Risen

Risen

The Photograph

Let us pray...

Introduction:

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Current: Danbury, CT, United States
Welcome! A few years ago, I discovered an application that artists employ in their works to bring cultural awareness to their audiences. Having discerned this semiotic theory that applies to literature, music, art, film, and the media, I have devoted the blog, "Theory of Iconic Realism" to explore this theory. The link to the publisher of my book is below. If you or your university would like a copy of this book for your library or if you would like to review it for a scholarly journal, please contact the Edwin Mellen Press at the link listed below. Looking forward to hearing from you!

Thank you for visiting. I hope you will find the information insightful. ~ Dr. Jeanne Iris



To view my page on the Edwin Mellen Press website, please click below:

08 March, 2011

'60 Minutes' Story on Homeless Families and Iconic Realism (Click this title to view another story on this topic from United Way)

Map showing percentage of homeless families across the U.S.A. from:  http://cflhomeless.files.wordpress.com/2010/06/florida-map.jpg

The weekly television program, "60 Minutes," aired a story examining the background of a few homeless families near Disney World in Orlando, Florida, this past Sunday evening, 6 March. This media production is an excellent example of iconic realism. Situated in central Florida, Disney World's theme has been "The happiest place on the planet." However, just a few miles down the road from the fantasy land dwells the harsh reality of the declining U.S. economy. Families have had to make the painful decision to move into hotels that would normally be housing temporary visitors of the vacation capital. Now, these hotels have become 'home' for the many families.

The iconic theme park juxtaposed to this American tragedy brings awareness of the cultural need for United States citizens to creatively invent ways to help these neighbors return to their jobs or begin new ones in an effort to experience their unalienable rights, outlined in the Declaration of Independence: "life, liberty and the pursuit of happiness."

2 comments:

  1. Dear Jeanne: Iconic realism sounds like a juxtaposition of philosophical extremes. Wondering if the concept mates the ideal with the real. This schism of opposites which works or does not work in harmony depending on the level of extreme or gap between the either/or conscious or subconscious activity, or any opposite belief system. In the 60 Minute expose, the dream versus reality, Disneyworld versus All life outside the cloistered toon fantasy world. All of the patterned implications of iconic realism points to (in the 60 minutes interview) how such extremes throughly determine the point of contact with concept versus actuality of said concept. As thought patterns intiate and indicate the iconic world of thought in its pure form and then realized (realism) in the trickle-down effect of the initial perception(icon) made concept made construct. This bringing into focus the idea and/or ideal with intent to create the unseen except in the realm of thought vision versus actualized visual experience in the realm of real. So finally these thoughts are brought down to the actualized pattern of thought made tridimensional and are now actualized as "hard copy" a real, tangible physical thing. This evocation of all things in dreams seem to dilute the actual structure of belief in obtaining such formulations of thought to thing. Mostly unobtainable for the majority of the nouveau wasted in offput hedge fund houses so stretched beyond the mere collapse of space in the perfected dreammachine vehicle. So are the dispossessed by way of the disillusioned masses. Who or what screwed with the belief and realization of "the dream"?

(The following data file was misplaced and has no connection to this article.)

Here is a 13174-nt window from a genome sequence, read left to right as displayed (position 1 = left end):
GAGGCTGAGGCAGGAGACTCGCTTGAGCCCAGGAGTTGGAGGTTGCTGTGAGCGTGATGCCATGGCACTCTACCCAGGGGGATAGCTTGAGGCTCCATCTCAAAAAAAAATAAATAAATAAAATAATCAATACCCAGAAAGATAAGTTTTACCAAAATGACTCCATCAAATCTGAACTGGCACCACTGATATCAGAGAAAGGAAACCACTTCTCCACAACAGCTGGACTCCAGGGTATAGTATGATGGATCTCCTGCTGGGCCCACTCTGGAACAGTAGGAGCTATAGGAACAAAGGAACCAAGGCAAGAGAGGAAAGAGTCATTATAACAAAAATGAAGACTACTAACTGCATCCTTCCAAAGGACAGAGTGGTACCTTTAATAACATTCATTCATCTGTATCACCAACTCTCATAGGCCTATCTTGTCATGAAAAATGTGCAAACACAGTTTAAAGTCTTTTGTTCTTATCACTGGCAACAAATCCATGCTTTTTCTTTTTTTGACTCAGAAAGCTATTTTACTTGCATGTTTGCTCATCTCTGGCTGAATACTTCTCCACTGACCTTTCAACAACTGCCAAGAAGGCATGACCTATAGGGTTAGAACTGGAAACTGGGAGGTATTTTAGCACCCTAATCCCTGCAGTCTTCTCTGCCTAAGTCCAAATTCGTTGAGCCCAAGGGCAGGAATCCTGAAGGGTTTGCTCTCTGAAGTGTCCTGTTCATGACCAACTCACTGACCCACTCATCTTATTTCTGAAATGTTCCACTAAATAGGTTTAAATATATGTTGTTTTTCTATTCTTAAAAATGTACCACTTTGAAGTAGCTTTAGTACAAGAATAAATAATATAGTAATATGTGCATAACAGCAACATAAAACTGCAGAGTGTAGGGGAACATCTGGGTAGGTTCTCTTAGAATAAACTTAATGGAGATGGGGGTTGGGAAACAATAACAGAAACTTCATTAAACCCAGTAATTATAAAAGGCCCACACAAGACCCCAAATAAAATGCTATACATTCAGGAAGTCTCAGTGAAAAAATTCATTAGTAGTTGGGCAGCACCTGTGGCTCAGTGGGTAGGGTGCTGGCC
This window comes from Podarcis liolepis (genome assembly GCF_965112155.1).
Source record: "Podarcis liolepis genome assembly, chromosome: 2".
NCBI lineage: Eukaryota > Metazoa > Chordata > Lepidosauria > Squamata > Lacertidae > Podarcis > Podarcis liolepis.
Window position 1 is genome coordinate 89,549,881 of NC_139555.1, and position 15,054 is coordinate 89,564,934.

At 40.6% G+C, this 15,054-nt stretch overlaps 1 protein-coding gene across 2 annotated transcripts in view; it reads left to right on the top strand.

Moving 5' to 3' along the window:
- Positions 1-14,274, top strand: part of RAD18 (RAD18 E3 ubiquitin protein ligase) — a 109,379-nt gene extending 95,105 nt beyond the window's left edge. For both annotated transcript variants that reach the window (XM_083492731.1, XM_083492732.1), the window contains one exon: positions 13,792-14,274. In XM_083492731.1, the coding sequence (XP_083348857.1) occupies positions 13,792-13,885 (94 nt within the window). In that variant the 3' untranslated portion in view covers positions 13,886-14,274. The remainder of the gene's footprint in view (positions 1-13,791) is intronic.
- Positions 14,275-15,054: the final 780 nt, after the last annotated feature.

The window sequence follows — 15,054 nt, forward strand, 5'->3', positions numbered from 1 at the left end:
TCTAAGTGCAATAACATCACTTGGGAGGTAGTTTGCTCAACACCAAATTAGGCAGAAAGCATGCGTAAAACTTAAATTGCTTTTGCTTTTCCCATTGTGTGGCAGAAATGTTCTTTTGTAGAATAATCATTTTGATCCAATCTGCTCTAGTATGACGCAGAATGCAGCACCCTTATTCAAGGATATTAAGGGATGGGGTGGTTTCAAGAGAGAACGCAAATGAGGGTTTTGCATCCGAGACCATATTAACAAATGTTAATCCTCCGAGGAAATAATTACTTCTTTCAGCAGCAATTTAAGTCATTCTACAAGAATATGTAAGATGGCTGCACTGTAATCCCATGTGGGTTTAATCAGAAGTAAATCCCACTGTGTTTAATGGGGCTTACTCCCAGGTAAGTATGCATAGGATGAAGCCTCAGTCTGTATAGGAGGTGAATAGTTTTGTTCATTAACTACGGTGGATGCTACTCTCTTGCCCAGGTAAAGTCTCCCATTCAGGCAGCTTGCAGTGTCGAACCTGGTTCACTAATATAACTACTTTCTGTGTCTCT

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  2. Good to hear from you Ja! In your uniquely circuitous manner, you have touched on the three basic elements of this theory, which steeps in the field of semiotics:
    1. There must be an icon present in a real setting. (DisneyWorld, icon of happiness, family harmony and fantasy in Orlando, Florida)
    2. The icon must be in a setting not usually associated with it by a specific community. (Homeless families living in close proximity to DisneyWorld)
    3. The artist juxtaposes this icon in the unusual setting intentionally to bring awareness of a need for cultural reform. (60 Minutes producers/writers produced this segment to bring awareness of the economical issues that families are currently enduring in Florida and other communities across the U.S.)

    Thank you for your fascinating comments, particularly, your reference to harmony, which I interpret as dissonance resolving to consonance.

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